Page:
Occupational Therapists Do What Now? 5 Unique Career Paths of Gifted OTs.
You can go to the American Occupational Therapy Association (AOTA) to see what occupation therapists do, and to find out their typical job descriptions.
BUT WAIT….. DID YOU KNOW THIS?
Many people may not know about the awesome, distinct, and special roles that occupational therapist (OT) can play in the lives of their patients. If you think that OT is a basic job with basic skills then you will have your mind changed today.
Check out these 5 areas and specialties that occupational therapist make a big difference in every day.
1. Hand Therapy
Have you ever been asked the very irrational question, “which would you rather lose your feet or your hands”? I don't like these kinds of questions but they make you think about the importance of your limbs. I for one, if given the ultimatum to decide on which I would keep, would keep my hands. Think of all that they do and how much we use them. If they are injured we are lacking in function in a devastating way. This is where these gifted individuals come in.
A hand therapist is a therapist who, through advanced continuing education and clinical experience, has become an expert in treatment of upper extremity (shoulder, arm, forearm, wrist, and hand) conditions resulting from trauma, disease, congenital or acquired problems. They bridge the gap from problem to recovery, giving patients the care they need to function more normally in their daily lives.
For more information on this specialty check out the American Society of Hand Therapists.
2. Lymphedema Management or Complete Decongestive Therapy (CDT)
Many of us know someone that has been affected by cancer of some sort. Well, lymphedema is one of the secondary effects of some cancers, surgeries, injuries or infections. Lymphedema is an accumulation of protein-rich fluid in the superficial tissues causing swelling/edema and is a very common and serious condition worldwide.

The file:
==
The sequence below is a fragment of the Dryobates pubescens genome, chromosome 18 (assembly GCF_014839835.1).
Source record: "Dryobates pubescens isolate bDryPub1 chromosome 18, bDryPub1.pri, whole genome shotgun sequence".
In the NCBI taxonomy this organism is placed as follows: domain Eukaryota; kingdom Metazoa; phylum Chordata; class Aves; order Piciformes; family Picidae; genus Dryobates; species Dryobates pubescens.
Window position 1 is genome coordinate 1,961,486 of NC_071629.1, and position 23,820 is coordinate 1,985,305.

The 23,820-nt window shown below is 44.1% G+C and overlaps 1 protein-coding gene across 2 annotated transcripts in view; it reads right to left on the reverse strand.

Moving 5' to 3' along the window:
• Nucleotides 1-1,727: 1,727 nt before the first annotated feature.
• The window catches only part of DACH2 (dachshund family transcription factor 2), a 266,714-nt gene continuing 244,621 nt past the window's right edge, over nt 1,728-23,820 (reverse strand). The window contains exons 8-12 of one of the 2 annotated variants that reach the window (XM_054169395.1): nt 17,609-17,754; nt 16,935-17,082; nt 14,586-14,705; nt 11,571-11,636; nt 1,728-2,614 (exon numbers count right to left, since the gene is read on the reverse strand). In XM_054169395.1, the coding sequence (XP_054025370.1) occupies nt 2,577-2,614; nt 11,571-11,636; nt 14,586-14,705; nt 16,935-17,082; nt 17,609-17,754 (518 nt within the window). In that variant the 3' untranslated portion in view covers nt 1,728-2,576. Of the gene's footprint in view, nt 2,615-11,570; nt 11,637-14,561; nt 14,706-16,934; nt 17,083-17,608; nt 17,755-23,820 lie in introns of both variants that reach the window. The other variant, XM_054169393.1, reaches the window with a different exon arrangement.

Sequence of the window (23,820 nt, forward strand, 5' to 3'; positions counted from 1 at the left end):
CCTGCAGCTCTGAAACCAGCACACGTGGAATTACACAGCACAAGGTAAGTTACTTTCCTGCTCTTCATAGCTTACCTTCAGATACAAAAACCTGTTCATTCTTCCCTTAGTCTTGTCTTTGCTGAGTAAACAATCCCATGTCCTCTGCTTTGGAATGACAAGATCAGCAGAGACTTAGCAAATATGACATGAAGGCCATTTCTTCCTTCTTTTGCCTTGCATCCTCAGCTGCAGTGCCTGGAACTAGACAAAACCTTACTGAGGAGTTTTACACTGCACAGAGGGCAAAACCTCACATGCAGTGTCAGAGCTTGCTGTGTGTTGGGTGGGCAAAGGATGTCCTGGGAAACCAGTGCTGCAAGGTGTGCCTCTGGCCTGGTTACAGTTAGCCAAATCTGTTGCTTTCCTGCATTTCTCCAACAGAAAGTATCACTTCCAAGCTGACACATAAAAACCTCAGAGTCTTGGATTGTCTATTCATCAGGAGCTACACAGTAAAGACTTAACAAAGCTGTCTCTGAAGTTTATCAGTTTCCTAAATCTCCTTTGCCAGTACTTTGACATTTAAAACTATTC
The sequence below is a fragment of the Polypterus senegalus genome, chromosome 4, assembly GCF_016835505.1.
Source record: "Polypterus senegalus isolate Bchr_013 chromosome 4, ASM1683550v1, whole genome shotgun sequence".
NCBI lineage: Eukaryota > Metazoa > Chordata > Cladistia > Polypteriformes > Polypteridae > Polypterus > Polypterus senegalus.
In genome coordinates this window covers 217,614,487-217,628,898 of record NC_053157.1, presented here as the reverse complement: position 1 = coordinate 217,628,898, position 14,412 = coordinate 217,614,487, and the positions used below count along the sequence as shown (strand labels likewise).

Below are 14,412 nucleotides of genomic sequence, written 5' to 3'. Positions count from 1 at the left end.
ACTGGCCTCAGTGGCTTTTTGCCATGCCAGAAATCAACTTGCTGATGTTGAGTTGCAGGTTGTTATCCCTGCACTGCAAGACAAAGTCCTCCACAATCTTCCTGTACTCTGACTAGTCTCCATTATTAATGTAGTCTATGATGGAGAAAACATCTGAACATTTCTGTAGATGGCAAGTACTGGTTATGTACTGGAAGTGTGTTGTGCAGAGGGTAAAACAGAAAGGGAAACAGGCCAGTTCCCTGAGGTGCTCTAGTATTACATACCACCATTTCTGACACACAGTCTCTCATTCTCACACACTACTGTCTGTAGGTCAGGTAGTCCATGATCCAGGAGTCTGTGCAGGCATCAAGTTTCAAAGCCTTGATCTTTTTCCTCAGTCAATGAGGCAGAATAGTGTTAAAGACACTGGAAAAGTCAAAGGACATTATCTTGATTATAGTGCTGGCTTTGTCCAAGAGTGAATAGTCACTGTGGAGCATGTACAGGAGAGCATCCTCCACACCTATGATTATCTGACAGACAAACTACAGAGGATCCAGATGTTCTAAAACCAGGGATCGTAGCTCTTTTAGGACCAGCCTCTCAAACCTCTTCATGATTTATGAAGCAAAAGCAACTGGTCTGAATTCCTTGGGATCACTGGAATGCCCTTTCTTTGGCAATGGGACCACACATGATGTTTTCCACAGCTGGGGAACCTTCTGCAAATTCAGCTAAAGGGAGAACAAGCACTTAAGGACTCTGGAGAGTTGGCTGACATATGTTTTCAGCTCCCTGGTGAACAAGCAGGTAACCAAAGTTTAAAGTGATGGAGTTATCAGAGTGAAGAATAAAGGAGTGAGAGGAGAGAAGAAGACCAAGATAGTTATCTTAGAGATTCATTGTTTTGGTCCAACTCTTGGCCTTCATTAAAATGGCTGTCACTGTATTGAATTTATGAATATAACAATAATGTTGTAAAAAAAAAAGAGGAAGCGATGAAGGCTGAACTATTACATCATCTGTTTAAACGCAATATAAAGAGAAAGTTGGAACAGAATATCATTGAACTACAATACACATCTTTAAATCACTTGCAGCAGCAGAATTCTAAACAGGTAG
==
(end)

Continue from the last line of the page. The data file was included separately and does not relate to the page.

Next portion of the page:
OTs, through continuing education coursework and experience, can become specialist in treating this condition that can cause severe deformity and loss of function.
For more information on the OT’s role in breast cancer rehab check out this CDT AOTA Fact Sheet.
3. Low Vision Therapy
When we have sight problems, we think of going to the optometrist or ophthalmologist. Not anymore after reading this post. There is another vision professional that is not as well known.
OT practitioners help people with low vision function caused at the highest possible level by preventing accidents and injury, teaching new skills, and modifying the task or environment.
For more information on this specialty check out this vision therapy AOTA Fact Sheet.
4. Driving and Community Mobility
“Driver’s Ed” is only for 15-17-year-olds, right? Not exactly. There are many individuals that have been through “driver’s ed” in their adolescence, and they need to repeat driving therapy with an OT because of a change in their health or physical condition.
This area of expertise focuses on the OT enabling a client to be mobile in his or her community environment, whether that is via driving, public transportation, walking, school bus, etc.
For more information on this specialty check out this article by AOTA Driving and Community Mobility.
5. Sensory Integration Therapy
Have you ever felt “over-stimulated.” Hopefully not by this easy to understand and informative website. Well, some individuals have problems processing even the mildest of stimuli causing them to over-react or even shut down completely. Sensory processing disorders can cause problems with basic activities of daily living and behaviors.
OT services are available for persons of all ages with sensory integration and processing problems. The OTs work closely with the individual and family members to create a plan to promote improved performance and help individuals maximize participation in daily living activities.
For more information on this specialty check out this sensory integration therapy AOTA Fact Sheet.